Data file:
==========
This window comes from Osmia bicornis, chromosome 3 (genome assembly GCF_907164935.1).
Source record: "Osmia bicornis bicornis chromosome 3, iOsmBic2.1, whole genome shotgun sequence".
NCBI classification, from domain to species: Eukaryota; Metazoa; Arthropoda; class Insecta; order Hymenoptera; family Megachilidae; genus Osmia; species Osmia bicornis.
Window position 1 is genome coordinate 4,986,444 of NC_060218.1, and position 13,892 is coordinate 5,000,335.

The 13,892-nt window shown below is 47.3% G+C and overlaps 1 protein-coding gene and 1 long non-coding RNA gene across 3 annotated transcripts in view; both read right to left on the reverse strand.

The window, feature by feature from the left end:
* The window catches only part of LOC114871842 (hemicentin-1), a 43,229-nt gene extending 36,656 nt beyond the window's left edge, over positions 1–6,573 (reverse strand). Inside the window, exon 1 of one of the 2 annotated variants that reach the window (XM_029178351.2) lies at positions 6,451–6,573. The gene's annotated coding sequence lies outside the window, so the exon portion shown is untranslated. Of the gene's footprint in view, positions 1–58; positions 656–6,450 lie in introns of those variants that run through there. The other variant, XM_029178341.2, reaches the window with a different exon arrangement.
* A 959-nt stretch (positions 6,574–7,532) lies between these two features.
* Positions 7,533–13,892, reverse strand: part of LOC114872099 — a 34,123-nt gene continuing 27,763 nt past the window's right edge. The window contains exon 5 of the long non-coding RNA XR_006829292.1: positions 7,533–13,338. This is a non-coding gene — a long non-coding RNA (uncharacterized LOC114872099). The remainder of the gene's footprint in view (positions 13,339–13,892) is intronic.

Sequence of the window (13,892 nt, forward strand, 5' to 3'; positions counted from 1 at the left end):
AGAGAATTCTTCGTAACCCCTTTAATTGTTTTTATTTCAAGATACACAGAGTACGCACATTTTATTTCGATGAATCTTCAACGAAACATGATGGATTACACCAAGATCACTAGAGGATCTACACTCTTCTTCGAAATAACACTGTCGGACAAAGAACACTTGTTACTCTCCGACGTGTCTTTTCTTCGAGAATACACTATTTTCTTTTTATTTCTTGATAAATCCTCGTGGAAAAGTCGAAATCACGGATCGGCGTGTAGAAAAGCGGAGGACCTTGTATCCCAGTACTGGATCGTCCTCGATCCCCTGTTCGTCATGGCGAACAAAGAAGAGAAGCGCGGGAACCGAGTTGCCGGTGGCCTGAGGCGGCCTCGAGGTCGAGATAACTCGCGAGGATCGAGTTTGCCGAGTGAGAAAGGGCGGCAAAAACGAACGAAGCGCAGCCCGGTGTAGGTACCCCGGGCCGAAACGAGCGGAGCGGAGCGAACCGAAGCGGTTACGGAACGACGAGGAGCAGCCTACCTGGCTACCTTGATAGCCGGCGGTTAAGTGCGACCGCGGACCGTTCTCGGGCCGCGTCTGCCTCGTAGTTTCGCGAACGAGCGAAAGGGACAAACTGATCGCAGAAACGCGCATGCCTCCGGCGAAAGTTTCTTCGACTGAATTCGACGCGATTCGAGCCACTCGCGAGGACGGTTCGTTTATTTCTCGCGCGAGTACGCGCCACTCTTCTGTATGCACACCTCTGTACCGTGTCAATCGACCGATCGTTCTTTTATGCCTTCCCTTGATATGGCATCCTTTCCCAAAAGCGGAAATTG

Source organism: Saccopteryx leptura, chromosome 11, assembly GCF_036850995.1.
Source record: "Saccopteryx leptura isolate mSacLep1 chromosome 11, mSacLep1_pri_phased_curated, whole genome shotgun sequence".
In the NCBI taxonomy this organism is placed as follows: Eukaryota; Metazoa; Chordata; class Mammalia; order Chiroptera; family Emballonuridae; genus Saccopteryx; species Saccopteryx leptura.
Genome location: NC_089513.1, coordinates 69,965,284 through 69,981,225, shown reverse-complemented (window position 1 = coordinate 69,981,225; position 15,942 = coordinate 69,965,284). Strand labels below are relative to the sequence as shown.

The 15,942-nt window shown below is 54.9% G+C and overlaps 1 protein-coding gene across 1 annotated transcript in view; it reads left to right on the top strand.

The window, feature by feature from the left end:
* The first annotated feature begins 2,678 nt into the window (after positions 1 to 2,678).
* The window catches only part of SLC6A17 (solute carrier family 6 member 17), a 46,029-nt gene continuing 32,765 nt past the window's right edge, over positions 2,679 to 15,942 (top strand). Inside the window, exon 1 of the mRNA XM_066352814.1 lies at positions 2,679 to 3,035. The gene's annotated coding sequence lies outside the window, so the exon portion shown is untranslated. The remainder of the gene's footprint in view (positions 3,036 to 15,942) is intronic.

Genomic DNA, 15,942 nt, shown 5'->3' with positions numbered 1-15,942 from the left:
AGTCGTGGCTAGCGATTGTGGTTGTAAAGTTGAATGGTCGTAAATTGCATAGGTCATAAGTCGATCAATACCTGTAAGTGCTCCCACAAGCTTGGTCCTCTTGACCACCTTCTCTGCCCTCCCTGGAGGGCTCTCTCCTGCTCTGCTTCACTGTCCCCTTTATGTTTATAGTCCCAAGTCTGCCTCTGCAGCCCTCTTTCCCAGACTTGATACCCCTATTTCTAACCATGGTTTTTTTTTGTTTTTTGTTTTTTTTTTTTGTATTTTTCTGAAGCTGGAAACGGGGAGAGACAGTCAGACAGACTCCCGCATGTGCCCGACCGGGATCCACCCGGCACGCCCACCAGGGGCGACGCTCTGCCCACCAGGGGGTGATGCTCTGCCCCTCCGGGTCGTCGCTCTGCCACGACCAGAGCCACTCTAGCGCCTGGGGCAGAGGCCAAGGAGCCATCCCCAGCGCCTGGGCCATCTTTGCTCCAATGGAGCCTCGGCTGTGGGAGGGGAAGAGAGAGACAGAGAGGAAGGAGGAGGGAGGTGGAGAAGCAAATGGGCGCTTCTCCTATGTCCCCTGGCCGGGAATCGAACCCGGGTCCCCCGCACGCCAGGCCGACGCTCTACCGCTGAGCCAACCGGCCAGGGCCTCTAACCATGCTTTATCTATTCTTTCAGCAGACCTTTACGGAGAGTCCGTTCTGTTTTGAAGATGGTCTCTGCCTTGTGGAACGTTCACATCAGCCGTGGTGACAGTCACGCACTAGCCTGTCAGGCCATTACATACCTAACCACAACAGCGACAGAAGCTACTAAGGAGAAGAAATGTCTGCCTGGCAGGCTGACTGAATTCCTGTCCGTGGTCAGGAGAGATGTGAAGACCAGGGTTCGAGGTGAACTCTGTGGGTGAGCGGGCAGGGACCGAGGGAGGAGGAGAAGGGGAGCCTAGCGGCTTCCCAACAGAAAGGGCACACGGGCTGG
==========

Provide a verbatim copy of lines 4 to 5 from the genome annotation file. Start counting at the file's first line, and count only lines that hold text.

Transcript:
Window position 1 is genome coordinate 4,986,444 of NC_060218.1, and position 13,892 is coordinate 5,000,335.

The 13,892-nt window shown below is 47.3% G+C and overlaps 1 protein-coding gene and 1 long non-coding RNA gene across 3 annotated transcripts in view; both read right to left on the reverse strand.